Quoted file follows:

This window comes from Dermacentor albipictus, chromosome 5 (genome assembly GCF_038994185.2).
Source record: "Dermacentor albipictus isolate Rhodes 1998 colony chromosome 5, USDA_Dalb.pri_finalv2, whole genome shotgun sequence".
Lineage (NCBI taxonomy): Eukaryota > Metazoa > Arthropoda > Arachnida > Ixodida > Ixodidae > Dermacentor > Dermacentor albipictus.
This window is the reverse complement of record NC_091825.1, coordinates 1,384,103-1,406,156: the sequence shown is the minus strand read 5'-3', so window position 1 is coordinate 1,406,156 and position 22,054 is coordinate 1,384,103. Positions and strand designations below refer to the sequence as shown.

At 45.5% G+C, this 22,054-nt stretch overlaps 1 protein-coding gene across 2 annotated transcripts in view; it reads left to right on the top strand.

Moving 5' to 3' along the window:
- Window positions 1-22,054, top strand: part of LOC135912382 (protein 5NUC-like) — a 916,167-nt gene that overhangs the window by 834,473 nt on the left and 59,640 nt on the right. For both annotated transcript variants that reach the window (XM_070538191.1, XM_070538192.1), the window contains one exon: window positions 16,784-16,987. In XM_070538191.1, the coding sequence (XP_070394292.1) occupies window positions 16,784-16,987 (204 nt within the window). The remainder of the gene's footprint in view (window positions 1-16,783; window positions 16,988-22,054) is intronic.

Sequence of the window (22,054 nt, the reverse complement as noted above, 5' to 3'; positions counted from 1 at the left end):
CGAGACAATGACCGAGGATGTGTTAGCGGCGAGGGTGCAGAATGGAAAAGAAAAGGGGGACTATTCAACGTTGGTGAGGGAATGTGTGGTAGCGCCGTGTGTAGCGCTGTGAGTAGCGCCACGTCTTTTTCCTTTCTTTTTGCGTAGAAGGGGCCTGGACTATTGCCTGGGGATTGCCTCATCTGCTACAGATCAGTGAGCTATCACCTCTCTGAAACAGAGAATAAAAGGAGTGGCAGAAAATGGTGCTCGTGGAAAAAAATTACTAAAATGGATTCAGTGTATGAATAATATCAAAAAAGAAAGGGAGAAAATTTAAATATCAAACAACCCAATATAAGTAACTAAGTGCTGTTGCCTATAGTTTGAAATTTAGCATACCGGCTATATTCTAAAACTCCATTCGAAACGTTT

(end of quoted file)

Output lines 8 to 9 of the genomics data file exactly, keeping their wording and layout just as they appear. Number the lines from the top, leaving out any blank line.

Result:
Sequence of the window (22,054 nt, the reverse complement as noted above, 5' to 3'; positions counted from 1 at the left end):
CGAGACAATGACCGAGGATGTGTTAGCGGCGAGGGTGCAGAATGGAAAAGAAAAGGGGGACTATTCAACGTTGGTGAGGGAATGTGTGGTAGCGCCGTGTGTAGCGCTGTGAGTAGCGCCACGTCTTTTTCCTTTCTTTTTGCGTAGAAGGGGCCTGGACTATTGCCTGGGGATTGCCTCATCTGCTACAGATCAGTGAGCTATCACCTCTCTGAAACAGAGAATAAAAGGAGTGGCAGAAAATGGTGCTCGTGGAAAAAAATTACTAAAATGGATTCAGTGTATGAATAATATCAAAAAAGAAAGGGAGAAAATTTAAATATCAAACAACCCAATATAAGTAACTAAGTGCTGTTGCCTATAGTTTGAAATTTAGCATACCGGCTATATTCTAAAACTCCATTCGAAACGTTT